Mandy Kloppers

The dire state of mental health services in the UK

The dire state of mental health services in the UK has really hit home recently. I have been fortunate to work as a private Cognitive Behavioural Therapist since 2009. The money may not be as consistent but the working conditions are far superior, and of course you get to be your own boss. I recently decided to join an IAPT service (on a part time basis) that is run by the National Health Service (NHS) in the UK. IAPT stands for Increased Access to Psychological Therapies and in principle it’s a great step forward in supporting people with mental health issues.

The things is, if you’re going to do something, do it properly. Although the IAPT concept is a good idea, it is clearly under funded and staff are exhausted and burnt out.

Currently where I work, if you want to be seen by a Cognitive Behavioural Therapist you will wait at least one year. In fact, the waiting is so long that in order to reduce the waiting times, therapists are seeing clients fortnightly. I honestly don’t see the value in providing someone with two hours mental health support per month. In my opinion, this could possibly do more damage than good, especially for depressed clients. The mind boggles at how such a great concept, that could do so much good in the community is struggling due to lack of interest/funding from the Government.

Since the founding of the NHS in 1948, physical care and mental health care have largely been disconnected. There is an increasing call on healthcare professionals to consider psychological wellbeing when treating the physical symptoms of a condition and vice versa. Mental Health has always been seen as less of a priority compared to physical health and although this is slowly changing there is a long way to go. It’s common sense to me that if you take care of people’s mental health, they may indeed have less physical ailments.

If you have a chronic health condition and/or a mental illness, it can a be a vicious cycle: Your mental health can trigger physical symptoms, and physical symptoms can trigger mental health issues, and so on.

There are various ways in which poor mental health has been shown to be detrimental to physical health.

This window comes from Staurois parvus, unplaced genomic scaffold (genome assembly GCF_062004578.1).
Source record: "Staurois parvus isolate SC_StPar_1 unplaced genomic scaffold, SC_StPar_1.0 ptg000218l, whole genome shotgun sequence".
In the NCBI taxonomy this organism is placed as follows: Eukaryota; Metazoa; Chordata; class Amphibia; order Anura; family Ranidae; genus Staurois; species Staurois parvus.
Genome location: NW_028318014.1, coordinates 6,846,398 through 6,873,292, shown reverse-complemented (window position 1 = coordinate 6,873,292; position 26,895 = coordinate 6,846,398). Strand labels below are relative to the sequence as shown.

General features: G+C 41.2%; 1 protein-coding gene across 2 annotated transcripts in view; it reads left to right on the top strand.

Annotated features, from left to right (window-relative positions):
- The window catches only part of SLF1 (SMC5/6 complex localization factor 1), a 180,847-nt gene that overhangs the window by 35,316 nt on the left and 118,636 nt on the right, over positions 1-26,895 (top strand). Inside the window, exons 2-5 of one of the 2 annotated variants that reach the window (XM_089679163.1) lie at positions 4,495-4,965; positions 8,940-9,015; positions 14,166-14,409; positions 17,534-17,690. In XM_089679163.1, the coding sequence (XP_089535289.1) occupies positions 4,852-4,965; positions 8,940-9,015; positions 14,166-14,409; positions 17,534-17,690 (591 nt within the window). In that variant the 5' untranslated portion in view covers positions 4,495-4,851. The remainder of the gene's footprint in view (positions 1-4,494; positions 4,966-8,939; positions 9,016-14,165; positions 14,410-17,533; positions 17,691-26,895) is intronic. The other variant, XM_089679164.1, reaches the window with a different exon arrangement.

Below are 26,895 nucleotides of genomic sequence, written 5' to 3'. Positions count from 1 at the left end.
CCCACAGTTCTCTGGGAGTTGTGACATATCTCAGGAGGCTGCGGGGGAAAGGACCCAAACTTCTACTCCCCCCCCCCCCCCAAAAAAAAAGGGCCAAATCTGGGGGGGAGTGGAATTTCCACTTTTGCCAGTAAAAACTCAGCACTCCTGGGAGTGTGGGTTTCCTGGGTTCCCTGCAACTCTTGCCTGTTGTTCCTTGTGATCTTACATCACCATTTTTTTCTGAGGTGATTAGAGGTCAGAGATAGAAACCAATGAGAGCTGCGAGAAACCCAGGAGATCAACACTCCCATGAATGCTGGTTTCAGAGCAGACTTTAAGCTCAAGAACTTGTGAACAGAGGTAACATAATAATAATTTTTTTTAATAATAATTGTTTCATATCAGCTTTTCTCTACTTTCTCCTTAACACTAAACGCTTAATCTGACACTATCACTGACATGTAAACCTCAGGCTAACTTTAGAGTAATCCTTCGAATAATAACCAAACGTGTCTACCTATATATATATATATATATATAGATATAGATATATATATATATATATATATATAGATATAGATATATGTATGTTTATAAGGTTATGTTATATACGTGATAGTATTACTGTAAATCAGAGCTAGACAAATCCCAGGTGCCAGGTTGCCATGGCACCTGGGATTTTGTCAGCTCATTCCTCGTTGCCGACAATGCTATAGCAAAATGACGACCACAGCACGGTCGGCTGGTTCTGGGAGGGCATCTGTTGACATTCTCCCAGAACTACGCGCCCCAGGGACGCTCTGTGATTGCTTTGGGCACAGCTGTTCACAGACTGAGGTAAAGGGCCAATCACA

People with the highest levels of self-rated distress (compared to lowest rates of distress) were 32% more likely to have died from cancer. Depression has been found to be associated with an increased risk of coronary heart disease.

Psoriasis is an auto-immune condition commonly triggered by stress. It affects 1.8 million people in the UK and can impact on emotional as well as physical wellbeing. Yet, a recent report from the British Association of Dermatologists (BAD) highlighted that only 4% of Dermatology Units have access to a counsellor.

Schizophrenia is associated with:

  • double the risk of death from heart disease
  • three times the risk of death from respiratory disease.



Irritable Bowel Syndrome



Chronic Fatigue Syndrome

This is because people with mental health conditions are less likely to receive the physical healthcare they’re entitled to. Mental health service users are statistically less likely to receive the routine checks (like blood pressure, weight and cholesterol) that might detect symptoms of these physical health conditions earlier. They are also not as likely to be offered help to give up smoking, reduce alcohol consumption and make positive adjustments to their diet.

Having anxiety and depression appears to be linked to the chance of getting terminal cancer, according to a new study.

Researchers analysed data about more than 160,000 people in the UK, of whom 4,353 died from the disease during a 14-year period up until 2008.

They found those who were in psychological distress had a 32 per cent great chance of later dying from cancer.

One of the researchers, Dr David Batty, of University College London, said: “The results show that compared with people in the least distressed group, death rates in the most distressed group were consistently higher for cancer of the bowel, prostate, pancreas, and oesophagus and for leukaemia.

“Our findings contribute to the evidence that poor mental health might have some predictive capacity for certain physical diseases but we are a long way off from knowing if these relationships are truly causal.”

“Of the biological mechanisms, mood disorders such as depression have been implicated in immune pathways and are known to provoke inflammatory responses,” the paper said.

“Prolonged immune dysregulation can compromise the repair capacity of the exposed cells, potentially contributing to genetic instability and mutations, alterations in DNA repair, and inhibition of apoptosis.

“Immune dysregulation can also lead to a worse prognosis for several carcinomas, including cancer of the colorectum, lung, mesothelium, and stomach.”

I have seen first hand how depression can lead to early death. My mother was ill and managed to stay fairly well until she gave up mentally. Once the depression took hold, the twinkle in her eyes went out. She had given up and it was clear to see that her body was giving up too.

Hopefully, one day the powers that be will wake up and give mental health the priority that it deserves – people who are mentally healthy live longer, are more productive members of society and reduce general levels of stress for everyone (happier, easier to get on with, more laid back, good values and ethics, assertive rather than passive or aggressive).



Photo by Anthony DELANOIX on Unsplash

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